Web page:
Yield (%) 91.4 95.1 96.6 ≅100
Freeness (CSF)
169 279 347 562
Burst Strength
(% mullen) 34.0 30.0 25.5 17.2
Average Classified
Fiber Length (CFL)
(mm) 1.45 -- 1.61 1.76
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TABLE 1b
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% Sulfur (bound) 0.23 ➝ ➝ ➝ Yield (%) -- 94.5 93.4 90.7 Freeness (CSF) 223 378 520 640 Burst Strength (% mullen) 47.8 34.1 27.4 23.3 CFL (mm) 1.66 1.70 -- 1.94
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TABLE 1c
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% Sulfur (bound) 0.44 ➝ ➝ ➝ Yield (%) 94.1 98.0 93.2 87.2 Freeness (CSF) 215 335 438 564 Burst Strength 62.5 58.9 49.7 42.3 (% mullen) CFL (mm) 1.80 1.79 1.87 1.96
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TABLE 1d
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Control
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Freeness (CSF)
679 487 439
Yield (%) 94.5 97.4 97.7
Burst Strength
(% mullen) 8.0 11.8 14.3
CFL (mm) 1.60 1.52 1.44
% Sulfur
(bound) 0 0 0
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TABLE 1e
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Freeness (CSF) 723 601 428 Yield (%) -- 92.7 93.3 Burst Strength (% mullen) 8.5 17.9 30.0 CFL (mm) 1.95 1.77 1.71 % Sulfur (bound) 0.18 ➝ ➝
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TABLE 1f
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Freeness (CSF) 564 564 286 286 Weight % Chemical pulp: SMTMP 50:50 40:60 30:70 50:50 Burst Strength (% mullen) 97.9 87.7 91.4 111.0
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At a freeness of 450 CSF, the increase in percent mullen ranged from about 51% (0.18% S) to about 128% (0.44% S), respectively, for the pulp treated with sulfite according to the process of this invention as compared with its untreated counterpart.

As shown in Table 1f, linerboard composition can be produced employing replacement quantities of SMTMP (greater than about 25% by weight) which exhibit the bursting strength required by commercial standards (greater than 80% mullen).

EXAMPLE 2

Experimental runs were also conducted in which a thermomechanical pulp (TMP) was first prepared by mechanical attrition at high temperature and pressure, followed by post-sulfonation of the thermomechanical pulp by cooking same in an aqueous medium containing a sulfite. More specifically, Douglas-fir chips were subjected to the action of a Bauer double-disc pressurized refiner equipped with CCW 36104 plates at a steam pressure of 75 psi (153° C.). The TMP was sulfonated by cooking same in a rotating digester with sodium sulfite at 116° C. per 25 minutes to produce an average yield of about 90%. After the post-sulfonation treatment is completed, the pulp is refined in a Bauer 415 atmospheric pressure refiner and then subjected to hot-disintegration in the manner previously described in Example 1 to form SMTMP. These results were compared to the same pulp without post-sulfonation treatment. The results of these runs were tabulated in Table 2 and pictorially described in FIG. 2.

TABLE 2
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Control
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Canadian Standard
Freeness (CSF)
707 583 390
Burst Strength
(% mullen) 16.4 28.2 37.1
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TABLE 2a
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Canadian Standard Freeness (CSF) 499 422 215 Burst Strength (% mullen) 43.6 48.5 54.6
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From an examination of the data in Tables 2 and 2a, as well as the graphic representation in FIG. 2, it is clear that a significantly high bursting strength (about 28% at a freeness of 450 CSF) is achieved by employing the above described post-sulfonation technique to produce the SMTMP of the present invention as compared to thermomechanical pulp which has not undergone sulfite treatment.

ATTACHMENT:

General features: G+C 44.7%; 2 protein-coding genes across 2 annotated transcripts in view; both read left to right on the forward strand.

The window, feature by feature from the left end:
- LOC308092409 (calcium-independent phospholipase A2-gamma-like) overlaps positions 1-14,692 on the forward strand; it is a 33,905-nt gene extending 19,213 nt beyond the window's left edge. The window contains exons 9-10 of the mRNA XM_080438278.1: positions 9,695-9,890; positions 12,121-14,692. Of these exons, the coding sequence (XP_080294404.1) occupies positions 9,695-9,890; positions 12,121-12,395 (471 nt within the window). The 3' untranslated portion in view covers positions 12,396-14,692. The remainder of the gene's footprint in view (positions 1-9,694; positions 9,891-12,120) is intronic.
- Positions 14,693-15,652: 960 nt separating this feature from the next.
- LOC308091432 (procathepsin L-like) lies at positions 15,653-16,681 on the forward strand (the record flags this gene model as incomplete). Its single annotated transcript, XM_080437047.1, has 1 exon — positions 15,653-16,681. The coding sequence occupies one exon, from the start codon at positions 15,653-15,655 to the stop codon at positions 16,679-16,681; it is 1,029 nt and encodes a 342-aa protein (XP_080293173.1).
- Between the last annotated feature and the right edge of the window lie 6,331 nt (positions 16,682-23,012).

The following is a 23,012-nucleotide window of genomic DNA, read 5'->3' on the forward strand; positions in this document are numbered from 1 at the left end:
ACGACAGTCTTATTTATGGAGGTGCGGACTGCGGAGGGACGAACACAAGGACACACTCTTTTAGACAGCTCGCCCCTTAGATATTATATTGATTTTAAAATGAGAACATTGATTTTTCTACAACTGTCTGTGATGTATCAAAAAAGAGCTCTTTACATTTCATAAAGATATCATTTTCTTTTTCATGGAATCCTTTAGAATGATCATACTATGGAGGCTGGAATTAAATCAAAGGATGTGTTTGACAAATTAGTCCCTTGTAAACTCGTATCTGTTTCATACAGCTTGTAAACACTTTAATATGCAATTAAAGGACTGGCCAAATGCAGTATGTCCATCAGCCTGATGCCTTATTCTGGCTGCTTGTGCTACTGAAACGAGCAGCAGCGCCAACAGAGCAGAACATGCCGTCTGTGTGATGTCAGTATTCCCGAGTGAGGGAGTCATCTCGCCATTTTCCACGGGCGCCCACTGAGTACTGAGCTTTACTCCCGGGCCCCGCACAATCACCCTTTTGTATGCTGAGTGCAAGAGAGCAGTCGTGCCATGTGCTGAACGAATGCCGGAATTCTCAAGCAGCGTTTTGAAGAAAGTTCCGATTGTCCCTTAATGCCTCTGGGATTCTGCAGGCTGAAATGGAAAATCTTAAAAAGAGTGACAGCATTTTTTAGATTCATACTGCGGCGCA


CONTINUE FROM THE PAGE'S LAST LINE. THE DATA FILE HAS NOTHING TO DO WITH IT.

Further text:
EXAMPLE 3

These experiments were conducted to demonstrate that the requisite linerboard compositions can be produced employing SMTMP prepared by sulfite treatment with SO2, in this case gaseous modification with SO2, of the thermomechanical pulp.

Lignocellulose, in the form of Southern pine chips, which had been subjected to thermomechanical treatment at a temperature above the lignin glass transition temperature (153° C.) at about 19 HPD/T, was combined with water and sodium carbonate and the consistency adjusted to about 30%. This is equivalent to about 4.7% by weight sodium carbonate. The high-consistency carbonate-treated pulp was added to a pressure vessel, warmed to a temperature of about 114° C. under pressure, and subjected to a stoichiometric amount of SO2 gas. A sulfonation reaction was then conducted at 116° C. for 25 minutes. An amount of sodium sulfite equivalent to about 5.6% by weight was formed in situ by the above reaction. The sulfite-treated pulp was removed from the reaction vessel, washed thoroughly to remove the sodium sulfite and any excess free SO2, neutralized with sodium carbonate and centrifuged to a consistency of about 35-40%. The pulp was then subjected to a high-consistency refining at atmospheric temperature and pressure to produce SMTMP (see Table 3a).

The counterpart of the above SMTMP without SO2 treatment (see Table 3) required 84.2 HPD/T to achieve a freeness of 573 CSF. However, when a total of 85.2 HPD/T was imparted to the SMTMP, the freeness of 372 CSF was provided. This clearly shows that sulfite treatment enhances the processability of the lignocellulose and permits pulp to be produced at a given freeness level with significantly less power and correspondingly with significantly less fiber damage. The data from the above experiment runs in which 42No./1,000 ft2 handsheets were tested is as follows:

TABLE 3
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Control
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% Sulfur
(bound) 0 ➝ ➝
Freeness (CSF) 681 573 423
Burst Strength
(% mullen) 9.9 15.6 20.8
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TABLE 3a
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% Sulfur (bound) 0.15 ➝ Freeness (CSF) 533 372 Burst Strength (% mullen) 33.1 46.0
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Therefore, it can be readily seen in FIG. 2A that a much higher level of burst strength (about 120% higher at 450 CSF) can be achieved with in situ sodium sulfite treatment according to the process of this invention employing SO2 gas than with a correspondingly untreated thermomechanical pulp.